Covering Flight 93 leaves indelible mark on reporter

September 12, 2011|By JENNIFER FITCH |

SHANKSVILLE, Pa. — All of Somerset County, Pa., appeared to be quiet at 6 a.m. Sunday until my car turned down the lengthy road that takes visitors to the newly dedicated Flight 93 National Memorial.

There, I encountered all the vehicles that seemed to be missing from the main roads feeding the site. It took almost an hour to reach the parking area where shuttle buses waited to transport media and other visitors another quarter-mile to the memorial itself.

Overnight rains had given way to sunshine and a blue sky reminiscent of the one on Sept. 11, 2001.

Arriving reporters approached a folding table for credentials issued by the National Park Service. Those of us who had passed a background check received separate, green badges labeling us White House Press Pool for the president’s visit, which was a poorly kept secret all week.

The National Park Service issued 654 media credentials. Among those were requests from journalists from Germany, Japan, Australia, Sweden, Norway and Denmark, according to agency spokesman Mike Litterst.

Great Britain’s BBC and France’s AFP were represented, Litterst said.

He said the logistics in planning the weekend were monumental and unprecedented for the National Park Service. Saturday’s events actually faced cancellation because rains deluged not only the fields for parking, but also the road leading to the backup, paved parking area at an airport.

Litterst credited the people of Somerset County for helping the National Park Service and Flight 93 families.

“Every time I turn around, someone is showing up with a plate of cookies for the staff,” he said.

As I helped the media assistant look for my name on her credentials list, I saw I was registered a few names after Matt Lauer. I passed through the metal detectors with former Pennsylvania governor and former U.S. Department of Homeland Security director Tom Ridge.

The only sounds through much of the 10th-anniversary commemoration ceremony came from the crunch of photographers’ shoes on gravel. Seven to nine thousand people were expected to attend, but it was nearly silent, other than a network television reporter speaking much too loudly in a live report.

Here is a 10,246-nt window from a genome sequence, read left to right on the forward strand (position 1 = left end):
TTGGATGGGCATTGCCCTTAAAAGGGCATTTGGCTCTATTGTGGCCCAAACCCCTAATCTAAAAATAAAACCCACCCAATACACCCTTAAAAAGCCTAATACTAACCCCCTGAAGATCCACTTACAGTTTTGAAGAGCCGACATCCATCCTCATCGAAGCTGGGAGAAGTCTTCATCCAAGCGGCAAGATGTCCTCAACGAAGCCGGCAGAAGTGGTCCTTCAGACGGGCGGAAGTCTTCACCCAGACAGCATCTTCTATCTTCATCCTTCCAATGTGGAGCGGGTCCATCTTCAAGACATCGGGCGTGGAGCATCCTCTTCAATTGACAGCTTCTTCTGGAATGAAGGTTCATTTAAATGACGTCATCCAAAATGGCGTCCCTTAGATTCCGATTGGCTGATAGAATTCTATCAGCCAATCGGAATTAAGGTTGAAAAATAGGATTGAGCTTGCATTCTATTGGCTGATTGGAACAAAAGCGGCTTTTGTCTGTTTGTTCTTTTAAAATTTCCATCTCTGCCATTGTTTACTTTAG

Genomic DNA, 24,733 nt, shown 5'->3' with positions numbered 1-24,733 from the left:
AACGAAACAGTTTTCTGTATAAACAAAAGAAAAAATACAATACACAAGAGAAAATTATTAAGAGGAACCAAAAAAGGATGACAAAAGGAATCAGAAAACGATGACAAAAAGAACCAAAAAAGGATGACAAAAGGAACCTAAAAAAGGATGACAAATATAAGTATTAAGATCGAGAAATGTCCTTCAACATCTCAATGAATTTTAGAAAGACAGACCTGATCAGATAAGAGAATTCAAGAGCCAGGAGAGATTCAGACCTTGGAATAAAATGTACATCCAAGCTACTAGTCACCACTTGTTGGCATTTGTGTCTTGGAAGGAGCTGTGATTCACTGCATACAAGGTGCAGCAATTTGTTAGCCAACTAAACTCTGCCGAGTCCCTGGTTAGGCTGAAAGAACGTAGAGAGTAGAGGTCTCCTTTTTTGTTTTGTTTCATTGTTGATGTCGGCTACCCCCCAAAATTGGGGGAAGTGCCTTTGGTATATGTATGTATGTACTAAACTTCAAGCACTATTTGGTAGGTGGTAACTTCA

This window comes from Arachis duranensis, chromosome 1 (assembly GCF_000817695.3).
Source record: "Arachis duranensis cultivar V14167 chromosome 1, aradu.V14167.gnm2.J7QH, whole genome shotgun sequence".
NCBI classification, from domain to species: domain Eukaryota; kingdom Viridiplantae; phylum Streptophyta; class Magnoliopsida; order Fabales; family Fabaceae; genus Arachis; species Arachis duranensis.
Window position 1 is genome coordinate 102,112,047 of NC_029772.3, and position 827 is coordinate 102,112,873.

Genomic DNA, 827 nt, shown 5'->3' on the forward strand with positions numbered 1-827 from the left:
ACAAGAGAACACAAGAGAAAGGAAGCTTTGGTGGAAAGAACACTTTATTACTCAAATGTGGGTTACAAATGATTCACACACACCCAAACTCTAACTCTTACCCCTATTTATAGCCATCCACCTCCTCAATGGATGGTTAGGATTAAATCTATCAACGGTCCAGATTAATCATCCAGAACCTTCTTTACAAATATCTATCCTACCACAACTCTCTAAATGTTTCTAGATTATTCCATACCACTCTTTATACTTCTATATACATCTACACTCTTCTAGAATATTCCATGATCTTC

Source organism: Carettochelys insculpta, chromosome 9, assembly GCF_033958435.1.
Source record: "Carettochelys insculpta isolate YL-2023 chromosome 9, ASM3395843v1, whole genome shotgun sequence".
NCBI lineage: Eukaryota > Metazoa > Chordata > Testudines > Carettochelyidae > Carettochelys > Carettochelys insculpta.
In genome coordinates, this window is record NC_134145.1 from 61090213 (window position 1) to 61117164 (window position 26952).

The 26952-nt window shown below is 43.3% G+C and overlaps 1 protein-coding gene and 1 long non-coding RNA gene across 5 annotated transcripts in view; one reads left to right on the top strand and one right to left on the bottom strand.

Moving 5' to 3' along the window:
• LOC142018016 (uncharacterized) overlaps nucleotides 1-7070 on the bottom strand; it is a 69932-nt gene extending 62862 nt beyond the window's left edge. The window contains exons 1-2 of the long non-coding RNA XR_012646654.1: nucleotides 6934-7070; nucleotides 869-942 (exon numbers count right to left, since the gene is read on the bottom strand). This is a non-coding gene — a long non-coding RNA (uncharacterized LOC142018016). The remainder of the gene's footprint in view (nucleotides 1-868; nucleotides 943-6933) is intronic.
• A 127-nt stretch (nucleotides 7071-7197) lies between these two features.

Although the ceremony was poignant, I didn’t feel the full effect of being at that site until afterward. I took my camera on a walk through Memorial Plaza, where the names of 40 deceased passengers and crew members are etched into a granite wall.

I’ll never forget three people I met at that wall.

The first, Derek Vinnicombe, was a bit flustered. He adjusted a handful of wildflowers several times under Christian Adams’ name. Vinnicombe explained to me that Adams was his colleague in a wine business. Vinnicombe said he wanted to bring a wreath to the memorial for Adams, but when he traveled from his home in Germany, he couldn’t carry live flowers on the plane. He also couldn’t find a florist near the crash site, so he picked the yellow flowers.

Vinnicombe expressed repeatedly that he didn’t feel the flowers were good enough.

“I should’ve poured a bottle of Riesling,” he said with a smile.

The next people I met were Akron, Ohio, father and daughter Gene and Chelsea Dye. Chelsea clasped my hands in hers when I introduced myself.

Chelsea, who is blind, traced her hands along the granite to feel the Flight 93 names. She wondered aloud whether victims Donald Arthur Peterson and Jean Hoadley Peterson were husband and wife.

From what I’ve read online, the Petersons were married for 17 years.

Chelsea said she hopes the couple was holding hands when the hijacked plane made its rapid descent and crashed. Her father responded that, regardless, they’re holding hands now in heaven.

I asked the Dyes why they chose to travel seven hours round-trip to visit the memorial honoring the people who thwarted a fourth terrorist attack on Sept. 11, 2001.

“It’s the least we could do for what they did,” Gene said.

Jennifer Fitch covers Franklin County, Pa., news for The Herald-Mail.

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